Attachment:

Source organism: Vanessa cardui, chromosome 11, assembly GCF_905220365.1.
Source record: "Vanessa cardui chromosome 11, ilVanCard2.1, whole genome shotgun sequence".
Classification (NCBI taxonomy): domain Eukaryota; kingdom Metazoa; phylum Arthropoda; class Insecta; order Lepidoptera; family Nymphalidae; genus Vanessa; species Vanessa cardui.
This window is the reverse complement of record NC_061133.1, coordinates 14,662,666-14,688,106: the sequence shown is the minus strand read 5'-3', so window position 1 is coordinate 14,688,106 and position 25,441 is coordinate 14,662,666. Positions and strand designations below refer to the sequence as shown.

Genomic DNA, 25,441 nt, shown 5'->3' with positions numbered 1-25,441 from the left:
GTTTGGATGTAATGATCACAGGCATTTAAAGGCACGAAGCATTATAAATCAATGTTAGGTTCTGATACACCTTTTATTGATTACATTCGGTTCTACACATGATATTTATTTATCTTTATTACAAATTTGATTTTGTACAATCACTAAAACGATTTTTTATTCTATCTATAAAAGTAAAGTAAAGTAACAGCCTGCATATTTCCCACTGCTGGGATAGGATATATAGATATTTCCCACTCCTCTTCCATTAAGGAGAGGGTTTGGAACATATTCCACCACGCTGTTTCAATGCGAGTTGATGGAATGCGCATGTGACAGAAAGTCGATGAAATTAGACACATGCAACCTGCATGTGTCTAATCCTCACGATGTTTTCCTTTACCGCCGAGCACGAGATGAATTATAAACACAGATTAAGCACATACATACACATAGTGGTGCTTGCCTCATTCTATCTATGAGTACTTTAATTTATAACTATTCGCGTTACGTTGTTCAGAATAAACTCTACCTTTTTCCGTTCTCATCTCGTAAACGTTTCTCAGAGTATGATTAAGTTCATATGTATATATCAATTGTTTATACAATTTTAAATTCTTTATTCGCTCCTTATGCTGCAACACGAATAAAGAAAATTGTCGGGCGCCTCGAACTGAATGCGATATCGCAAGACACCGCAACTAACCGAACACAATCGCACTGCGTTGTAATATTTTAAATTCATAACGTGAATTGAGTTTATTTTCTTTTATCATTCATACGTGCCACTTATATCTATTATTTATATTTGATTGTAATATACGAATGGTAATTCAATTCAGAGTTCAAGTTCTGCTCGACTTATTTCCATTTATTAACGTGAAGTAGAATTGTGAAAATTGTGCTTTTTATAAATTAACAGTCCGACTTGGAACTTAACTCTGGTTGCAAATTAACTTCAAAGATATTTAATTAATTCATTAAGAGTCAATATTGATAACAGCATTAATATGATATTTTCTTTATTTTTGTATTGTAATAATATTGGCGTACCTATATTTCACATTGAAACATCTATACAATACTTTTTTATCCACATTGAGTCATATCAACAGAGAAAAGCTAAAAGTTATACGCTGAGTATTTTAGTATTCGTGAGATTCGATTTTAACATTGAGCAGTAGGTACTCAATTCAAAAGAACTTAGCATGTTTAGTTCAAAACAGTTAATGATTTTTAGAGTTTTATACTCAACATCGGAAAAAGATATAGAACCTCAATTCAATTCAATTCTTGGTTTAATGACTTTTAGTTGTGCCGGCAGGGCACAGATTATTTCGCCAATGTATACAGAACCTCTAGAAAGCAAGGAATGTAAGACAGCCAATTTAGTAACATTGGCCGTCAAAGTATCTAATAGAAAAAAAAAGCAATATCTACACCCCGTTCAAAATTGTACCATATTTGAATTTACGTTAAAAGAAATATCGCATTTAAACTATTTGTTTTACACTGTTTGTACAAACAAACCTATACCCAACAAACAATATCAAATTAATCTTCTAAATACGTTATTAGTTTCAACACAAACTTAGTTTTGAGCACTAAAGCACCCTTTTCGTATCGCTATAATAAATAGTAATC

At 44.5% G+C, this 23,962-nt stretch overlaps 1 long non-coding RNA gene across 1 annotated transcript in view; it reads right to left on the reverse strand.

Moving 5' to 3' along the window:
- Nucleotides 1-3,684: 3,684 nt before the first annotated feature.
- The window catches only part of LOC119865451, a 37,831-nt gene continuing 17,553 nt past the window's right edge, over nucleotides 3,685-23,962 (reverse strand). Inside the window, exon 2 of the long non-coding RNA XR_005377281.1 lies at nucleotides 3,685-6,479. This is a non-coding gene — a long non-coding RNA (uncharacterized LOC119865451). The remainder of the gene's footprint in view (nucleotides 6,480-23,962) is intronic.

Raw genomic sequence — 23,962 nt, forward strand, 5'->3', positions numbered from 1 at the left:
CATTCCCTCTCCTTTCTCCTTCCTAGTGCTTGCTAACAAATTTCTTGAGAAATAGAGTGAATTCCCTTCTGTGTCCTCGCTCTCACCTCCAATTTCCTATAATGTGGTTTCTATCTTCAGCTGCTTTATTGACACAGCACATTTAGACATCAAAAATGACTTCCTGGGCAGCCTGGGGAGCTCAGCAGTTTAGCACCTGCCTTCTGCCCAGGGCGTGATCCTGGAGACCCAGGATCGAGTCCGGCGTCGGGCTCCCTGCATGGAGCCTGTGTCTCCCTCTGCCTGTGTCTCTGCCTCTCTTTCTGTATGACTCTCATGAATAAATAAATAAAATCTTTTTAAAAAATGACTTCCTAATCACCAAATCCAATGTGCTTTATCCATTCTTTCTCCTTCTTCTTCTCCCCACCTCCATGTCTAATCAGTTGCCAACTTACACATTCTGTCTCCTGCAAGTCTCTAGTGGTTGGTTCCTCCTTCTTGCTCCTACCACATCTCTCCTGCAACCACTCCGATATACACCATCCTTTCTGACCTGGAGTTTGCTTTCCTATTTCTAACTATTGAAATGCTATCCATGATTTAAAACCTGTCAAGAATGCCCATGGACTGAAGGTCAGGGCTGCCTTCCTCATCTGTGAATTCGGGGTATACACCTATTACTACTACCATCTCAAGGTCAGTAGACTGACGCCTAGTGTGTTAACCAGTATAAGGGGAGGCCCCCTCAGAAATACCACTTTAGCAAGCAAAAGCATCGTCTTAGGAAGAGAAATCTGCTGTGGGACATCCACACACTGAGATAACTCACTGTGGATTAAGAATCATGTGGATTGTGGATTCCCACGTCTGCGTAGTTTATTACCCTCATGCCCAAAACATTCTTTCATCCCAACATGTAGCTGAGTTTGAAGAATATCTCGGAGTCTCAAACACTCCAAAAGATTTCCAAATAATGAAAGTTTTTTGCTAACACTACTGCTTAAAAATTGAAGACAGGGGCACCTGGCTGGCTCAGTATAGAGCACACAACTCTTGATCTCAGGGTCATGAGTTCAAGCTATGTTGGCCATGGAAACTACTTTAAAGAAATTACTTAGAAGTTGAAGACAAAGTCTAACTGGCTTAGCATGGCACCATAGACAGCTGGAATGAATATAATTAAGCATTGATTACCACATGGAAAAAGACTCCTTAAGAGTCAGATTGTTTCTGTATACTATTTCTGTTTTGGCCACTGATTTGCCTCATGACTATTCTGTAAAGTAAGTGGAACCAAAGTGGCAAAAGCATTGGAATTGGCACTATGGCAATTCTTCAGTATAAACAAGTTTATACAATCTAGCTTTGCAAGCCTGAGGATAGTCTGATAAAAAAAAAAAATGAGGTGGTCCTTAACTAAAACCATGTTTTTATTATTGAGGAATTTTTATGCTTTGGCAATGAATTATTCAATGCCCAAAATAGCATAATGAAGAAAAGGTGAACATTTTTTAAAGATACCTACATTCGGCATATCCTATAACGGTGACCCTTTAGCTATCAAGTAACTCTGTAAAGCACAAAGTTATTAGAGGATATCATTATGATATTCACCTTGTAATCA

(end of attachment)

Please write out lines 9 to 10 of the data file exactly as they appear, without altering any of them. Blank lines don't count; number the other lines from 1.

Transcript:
- Nucleotides 1-3,684: 3,684 nt before the first annotated feature.
- The window catches only part of LOC119865451, a 37,831-nt gene continuing 17,553 nt past the window's right edge, over nucleotides 3,685-23,962 (reverse strand). Inside the window, exon 2 of the long non-coding RNA XR_005377281.1 lies at nucleotides 3,685-6,479. This is a non-coding gene — a long non-coding RNA (uncharacterized LOC119865451). The remainder of the gene's footprint in view (nucleotides 6,480-23,962) is intronic.